Improvement of schizophrenia with electroconvulsive therapy and serum brain-derived neurotrophic factor levels: Lack of association in a pilot study

Authors

  • Brisa Simões Fernandes MD, MSc,

    1. Post-graduate Program in Psychiatry, Federal University of Rio Grande do Sul, UFRGS
    2. Laboratory of Molecular Psychiatry, Research Center
    3. Bipolar Disorders Program
    4. INCT for Translational Medicine
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  • Raffael Massuda MD,

    1. Post-graduate Program in Psychiatry, Federal University of Rio Grande do Sul, UFRGS
    2. Schizophrenia Program, Clinicas Hospital of Porto Alegre, HCPA, Porto Alegre, Brazil
      Email: mlupo@pro.via-rs.com.br
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  • Mariana Torres MD,

    1. Post-graduate Program in Psychiatry, Federal University of Rio Grande do Sul, UFRGS
    2. Schizophrenia Program, Clinicas Hospital of Porto Alegre, HCPA, Porto Alegre, Brazil
      Email: mlupo@pro.via-rs.com.br
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  • Daniel Camargo MD,

    1. Post-graduate Program in Psychiatry, Federal University of Rio Grande do Sul, UFRGS
    2. Schizophrenia Program, Clinicas Hospital of Porto Alegre, HCPA, Porto Alegre, Brazil
      Email: mlupo@pro.via-rs.com.br
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  • Gabriel Rodrigo Fries BSc,

    1. Laboratory of Molecular Psychiatry, Research Center
    2. Bipolar Disorders Program
    3. INCT for Translational Medicine
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  • Clarissa Severino Gama MD, PhD,

    1. Post-graduate Program in Psychiatry, Federal University of Rio Grande do Sul, UFRGS
    2. Laboratory of Molecular Psychiatry, Research Center
    3. Bipolar Disorders Program
    4. INCT for Translational Medicine
    5. Schizophrenia Program, Clinicas Hospital of Porto Alegre, HCPA, Porto Alegre, Brazil
      Email: mlupo@pro.via-rs.com.br
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  • Paulo Silva Belmonte-de-Abreu MD, PhD,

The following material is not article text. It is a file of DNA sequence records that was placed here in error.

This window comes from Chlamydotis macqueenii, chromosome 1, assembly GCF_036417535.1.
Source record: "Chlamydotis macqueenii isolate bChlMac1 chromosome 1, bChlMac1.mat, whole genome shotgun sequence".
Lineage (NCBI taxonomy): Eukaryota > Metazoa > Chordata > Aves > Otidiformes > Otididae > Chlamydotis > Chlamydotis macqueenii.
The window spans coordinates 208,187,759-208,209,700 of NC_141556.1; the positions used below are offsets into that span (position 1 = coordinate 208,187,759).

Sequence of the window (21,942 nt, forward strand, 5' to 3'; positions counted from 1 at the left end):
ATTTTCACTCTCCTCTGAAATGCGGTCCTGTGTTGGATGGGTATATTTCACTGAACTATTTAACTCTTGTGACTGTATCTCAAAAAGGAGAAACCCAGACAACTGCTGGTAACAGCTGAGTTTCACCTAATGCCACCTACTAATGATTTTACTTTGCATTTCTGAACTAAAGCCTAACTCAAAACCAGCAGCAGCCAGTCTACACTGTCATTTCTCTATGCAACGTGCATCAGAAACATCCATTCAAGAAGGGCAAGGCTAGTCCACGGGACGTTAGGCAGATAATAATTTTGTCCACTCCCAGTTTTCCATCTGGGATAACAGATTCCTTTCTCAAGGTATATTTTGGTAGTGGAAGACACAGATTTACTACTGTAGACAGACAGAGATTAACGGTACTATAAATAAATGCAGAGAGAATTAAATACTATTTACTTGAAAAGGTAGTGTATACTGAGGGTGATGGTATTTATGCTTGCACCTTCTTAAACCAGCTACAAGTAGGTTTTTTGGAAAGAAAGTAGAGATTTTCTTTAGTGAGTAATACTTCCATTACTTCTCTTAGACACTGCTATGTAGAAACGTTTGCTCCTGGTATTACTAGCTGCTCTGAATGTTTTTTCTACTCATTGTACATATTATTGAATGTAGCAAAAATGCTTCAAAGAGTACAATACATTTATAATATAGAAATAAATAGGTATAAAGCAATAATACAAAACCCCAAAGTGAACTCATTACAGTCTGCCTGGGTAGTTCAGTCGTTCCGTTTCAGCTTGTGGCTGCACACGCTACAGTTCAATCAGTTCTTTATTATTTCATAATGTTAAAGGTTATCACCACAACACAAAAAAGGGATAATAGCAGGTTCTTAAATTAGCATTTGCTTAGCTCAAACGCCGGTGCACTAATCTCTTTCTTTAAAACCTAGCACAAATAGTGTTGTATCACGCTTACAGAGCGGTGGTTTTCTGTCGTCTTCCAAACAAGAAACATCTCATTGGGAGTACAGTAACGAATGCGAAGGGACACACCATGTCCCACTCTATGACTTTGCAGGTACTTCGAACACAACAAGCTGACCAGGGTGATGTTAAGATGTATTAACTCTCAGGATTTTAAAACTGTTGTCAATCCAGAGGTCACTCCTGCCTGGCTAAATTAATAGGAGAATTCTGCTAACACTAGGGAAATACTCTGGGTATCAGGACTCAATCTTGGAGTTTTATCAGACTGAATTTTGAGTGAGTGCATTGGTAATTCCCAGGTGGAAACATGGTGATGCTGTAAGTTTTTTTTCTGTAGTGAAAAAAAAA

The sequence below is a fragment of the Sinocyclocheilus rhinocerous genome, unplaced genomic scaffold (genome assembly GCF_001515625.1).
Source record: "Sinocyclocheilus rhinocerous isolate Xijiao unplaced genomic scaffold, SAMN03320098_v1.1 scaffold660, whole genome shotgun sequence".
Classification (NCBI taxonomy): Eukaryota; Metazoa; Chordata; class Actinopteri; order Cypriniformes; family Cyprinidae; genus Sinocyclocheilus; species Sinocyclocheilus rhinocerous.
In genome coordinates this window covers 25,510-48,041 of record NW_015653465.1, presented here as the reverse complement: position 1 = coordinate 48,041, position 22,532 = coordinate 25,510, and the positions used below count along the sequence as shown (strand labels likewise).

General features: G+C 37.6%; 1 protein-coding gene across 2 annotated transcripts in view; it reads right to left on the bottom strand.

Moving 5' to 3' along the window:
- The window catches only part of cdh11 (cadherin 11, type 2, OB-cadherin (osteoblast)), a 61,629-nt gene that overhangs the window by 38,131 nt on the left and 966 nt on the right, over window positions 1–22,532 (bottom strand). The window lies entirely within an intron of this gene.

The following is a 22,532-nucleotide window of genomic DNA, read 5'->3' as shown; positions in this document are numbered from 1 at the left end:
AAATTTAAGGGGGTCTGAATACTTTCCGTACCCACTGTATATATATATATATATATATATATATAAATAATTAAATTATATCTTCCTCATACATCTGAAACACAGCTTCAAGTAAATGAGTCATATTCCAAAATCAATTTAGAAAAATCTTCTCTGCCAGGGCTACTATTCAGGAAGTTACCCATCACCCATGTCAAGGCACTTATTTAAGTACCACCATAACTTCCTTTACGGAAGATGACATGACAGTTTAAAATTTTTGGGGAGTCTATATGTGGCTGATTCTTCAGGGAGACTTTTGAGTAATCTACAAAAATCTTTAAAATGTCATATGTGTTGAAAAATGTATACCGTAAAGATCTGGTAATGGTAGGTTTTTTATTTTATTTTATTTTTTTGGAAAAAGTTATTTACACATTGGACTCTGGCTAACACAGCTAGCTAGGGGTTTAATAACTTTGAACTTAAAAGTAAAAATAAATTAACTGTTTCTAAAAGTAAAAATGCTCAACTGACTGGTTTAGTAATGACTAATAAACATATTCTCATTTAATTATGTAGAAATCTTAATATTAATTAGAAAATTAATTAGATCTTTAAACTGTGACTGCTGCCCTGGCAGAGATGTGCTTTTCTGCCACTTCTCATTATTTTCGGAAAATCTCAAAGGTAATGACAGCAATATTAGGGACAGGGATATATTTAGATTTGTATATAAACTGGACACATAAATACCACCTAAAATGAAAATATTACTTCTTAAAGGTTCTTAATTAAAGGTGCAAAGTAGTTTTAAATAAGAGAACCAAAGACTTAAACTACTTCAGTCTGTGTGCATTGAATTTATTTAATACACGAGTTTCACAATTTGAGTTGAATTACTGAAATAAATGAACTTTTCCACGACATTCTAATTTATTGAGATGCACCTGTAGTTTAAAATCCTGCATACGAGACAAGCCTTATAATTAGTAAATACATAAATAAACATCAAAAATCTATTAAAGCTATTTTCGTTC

1. Post-graduate Program in Psychiatry, Federal University of Rio Grande do Sul, UFRGS
    2. Laboratory of Molecular Psychiatry, Research Center
    3. INCT for Translational Medicine
    4. Schizophrenia Program, Clinicas Hospital of Porto Alegre, HCPA, Porto Alegre, Brazil
      Email: mlupo@pro.via-rs.com.br
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  • Flavio Kapczinski MD, PhD,

    1. Post-graduate Program in Psychiatry, Federal University of Rio Grande do Sul, UFRGS
    2. Laboratory of Molecular Psychiatry, Research Center
    3. Bipolar Disorders Program
    4. INCT for Translational Medicine
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  • Maria Inês Lobato MD, PhD

    1. Post-graduate Program in Psychiatry, Federal University of Rio Grande do Sul, UFRGS
    2. Laboratory of Molecular Psychiatry, Research Center
    3. INCT for Translational Medicine
    4. Schizophrenia Program, Clinicas Hospital of Porto Alegre, HCPA, Porto Alegre, Brazil
      Email: mlupo@pro.via-rs.com.br
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  • Disclosure: Brisa Simões Fernandes is supported by a scholarship from Conselho Nacional de Desenvolvimento Científico e Tecnológico (CNPq), Brazil. Clarissa Severino Gama has received Grant/Research Support from CNPq, Fundo de Incentivo à Pesquisa do Hospital de Clínicas de Porto Alegre (FIPE/HCPA), and the Endeavour Award. She has been a paid speaker for AstraZeneca. Flavio Kapczinski has received research grants from FIPE-HCPA, CNPq, Coordenação de Aperfeiçoamento de Pessoal de Nível Superio (CAPES), Stanley Medical Research Institute (SMRI), National Alliance for Research on Schizophrenia and Depression (NARSAD), Lilly, AstraZeneca, and Janssen. The other authors have declared no conflict of interest. These agencies had no role in study design, acquisition or interpretation of data or writing the report.